– Joe Schmoe
    Jul 17, 2009 at 16:00
  • 1
    And number crunchers like BOINC tasks run at a low priority in the background yet take full advantage of the available spare CPU capacity. Oct 30, 2009 at 13:34
  • That MSDN page is describing old, even ancient, behavior. Jan 8, 2018 at 22:47

Just try this, it worked for me.

Not very nice way, but it actually just doubled my calculation speed! Amazing! (but I will check the results, not sure about them...)

Your userform must be at center of the screen in 1024*768. It just send by software a right click on the userform.

Full calculation, but do not use your computer while it calculates (launch other programs, windows..).

Just try and tell me how it worked for you!

'In General
Private Declare Function SetCursorPos Lib "user32" (ByVal x As Long, ByVal Y As Long) As Long
Private Declare Sub mouse_event Lib "user32" (ByVal dwFlags As Long, ByVal dx As Long, ByVal dy As Long, ByVal cButtons As Long, ByVal dwExtraInfo As Long)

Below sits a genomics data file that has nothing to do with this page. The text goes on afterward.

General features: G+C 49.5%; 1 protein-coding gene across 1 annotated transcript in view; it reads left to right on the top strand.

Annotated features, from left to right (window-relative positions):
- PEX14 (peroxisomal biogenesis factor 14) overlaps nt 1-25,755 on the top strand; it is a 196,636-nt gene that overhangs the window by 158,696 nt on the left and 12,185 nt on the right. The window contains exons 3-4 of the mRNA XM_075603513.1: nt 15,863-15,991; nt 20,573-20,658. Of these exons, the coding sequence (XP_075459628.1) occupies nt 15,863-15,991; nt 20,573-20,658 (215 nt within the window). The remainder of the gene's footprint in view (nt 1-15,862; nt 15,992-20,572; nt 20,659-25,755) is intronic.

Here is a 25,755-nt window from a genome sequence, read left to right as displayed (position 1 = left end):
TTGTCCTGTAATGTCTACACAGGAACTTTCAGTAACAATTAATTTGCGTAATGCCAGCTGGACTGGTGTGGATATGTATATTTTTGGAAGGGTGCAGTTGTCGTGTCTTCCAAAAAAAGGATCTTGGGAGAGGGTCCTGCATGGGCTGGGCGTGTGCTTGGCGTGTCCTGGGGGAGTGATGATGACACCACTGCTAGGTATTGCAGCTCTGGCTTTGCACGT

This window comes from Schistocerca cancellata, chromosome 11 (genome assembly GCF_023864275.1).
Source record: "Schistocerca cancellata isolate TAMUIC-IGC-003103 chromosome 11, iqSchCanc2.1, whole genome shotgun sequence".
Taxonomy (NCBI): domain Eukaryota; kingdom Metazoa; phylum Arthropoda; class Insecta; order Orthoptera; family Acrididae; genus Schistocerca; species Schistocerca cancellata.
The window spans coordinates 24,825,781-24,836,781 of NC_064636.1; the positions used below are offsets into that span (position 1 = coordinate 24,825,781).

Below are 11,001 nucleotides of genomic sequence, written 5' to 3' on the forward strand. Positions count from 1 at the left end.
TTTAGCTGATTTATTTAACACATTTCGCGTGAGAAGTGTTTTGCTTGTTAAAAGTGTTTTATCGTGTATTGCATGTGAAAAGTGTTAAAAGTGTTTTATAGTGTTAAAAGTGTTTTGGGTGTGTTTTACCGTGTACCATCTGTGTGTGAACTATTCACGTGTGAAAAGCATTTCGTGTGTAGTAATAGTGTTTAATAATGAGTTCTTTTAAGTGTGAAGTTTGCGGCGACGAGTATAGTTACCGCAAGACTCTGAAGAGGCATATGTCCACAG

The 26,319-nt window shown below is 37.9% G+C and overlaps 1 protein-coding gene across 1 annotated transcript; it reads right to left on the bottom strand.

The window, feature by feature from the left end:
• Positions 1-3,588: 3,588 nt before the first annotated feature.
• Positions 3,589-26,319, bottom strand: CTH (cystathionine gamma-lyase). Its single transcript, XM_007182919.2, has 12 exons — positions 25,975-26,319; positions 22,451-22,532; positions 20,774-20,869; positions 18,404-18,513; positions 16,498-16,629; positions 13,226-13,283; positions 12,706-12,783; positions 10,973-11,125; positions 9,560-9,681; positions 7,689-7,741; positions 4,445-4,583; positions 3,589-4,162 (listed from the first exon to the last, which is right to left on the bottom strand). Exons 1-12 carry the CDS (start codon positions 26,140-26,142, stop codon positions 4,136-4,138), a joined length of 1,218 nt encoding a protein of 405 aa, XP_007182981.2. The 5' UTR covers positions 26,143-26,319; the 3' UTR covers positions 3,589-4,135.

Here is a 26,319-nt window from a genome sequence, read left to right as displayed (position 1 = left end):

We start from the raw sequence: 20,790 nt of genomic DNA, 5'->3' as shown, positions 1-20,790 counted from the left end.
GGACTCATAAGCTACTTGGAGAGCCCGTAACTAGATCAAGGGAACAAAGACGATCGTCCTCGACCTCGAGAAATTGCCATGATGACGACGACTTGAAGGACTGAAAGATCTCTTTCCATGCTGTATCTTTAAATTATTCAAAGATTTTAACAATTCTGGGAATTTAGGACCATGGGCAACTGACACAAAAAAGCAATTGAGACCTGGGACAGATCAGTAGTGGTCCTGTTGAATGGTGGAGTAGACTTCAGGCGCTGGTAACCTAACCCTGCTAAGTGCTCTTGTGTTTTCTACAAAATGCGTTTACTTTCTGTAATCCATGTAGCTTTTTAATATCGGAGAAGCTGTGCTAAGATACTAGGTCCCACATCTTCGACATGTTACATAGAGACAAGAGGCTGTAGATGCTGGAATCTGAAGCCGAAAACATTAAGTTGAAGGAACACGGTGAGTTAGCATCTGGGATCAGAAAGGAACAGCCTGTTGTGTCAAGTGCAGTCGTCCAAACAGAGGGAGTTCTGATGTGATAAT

Private Const MOUSEEVENTF_RIGHTUP As Long = &H10

Private Sub Optimizer()
    'activate the window
    'AppActivate "Inbox - Microsoft Outlook"
    'move the cursor where you need it, I guessed at 200,200
    'Warning here : check the center coordinates of your userform!
    SetCursorPos 512, 374
    'send a down event
    mouse_event MOUSEEVENTF_RIGHTDOWN, 0&, 0&, 0&, 0&
    'and an up
    mouse_event MOUSEEVENTF_RIGHTUP, 0&, 0&, 0&, 0&
End Sub

'Inside your code
Call Optimiser`

After a long night of full speed calculation, and after check, the results this morning were... totally wrong.

So I think its just a bug, the calculations are not properly done.

Clicking on the userform in calculation just accelerate the process speed, but not fully recalculate the sheet beyond. I precise I was in Real Time with prio.

Another nice thing is to tweak the process task with prio_x64_199_2367.exe, http://softziz.com/2010/11/prio-64-bit-1-9-9/

This save your process priority defined with CTRL ALT DEL, inside task manager, for future uses.

Kind Regards,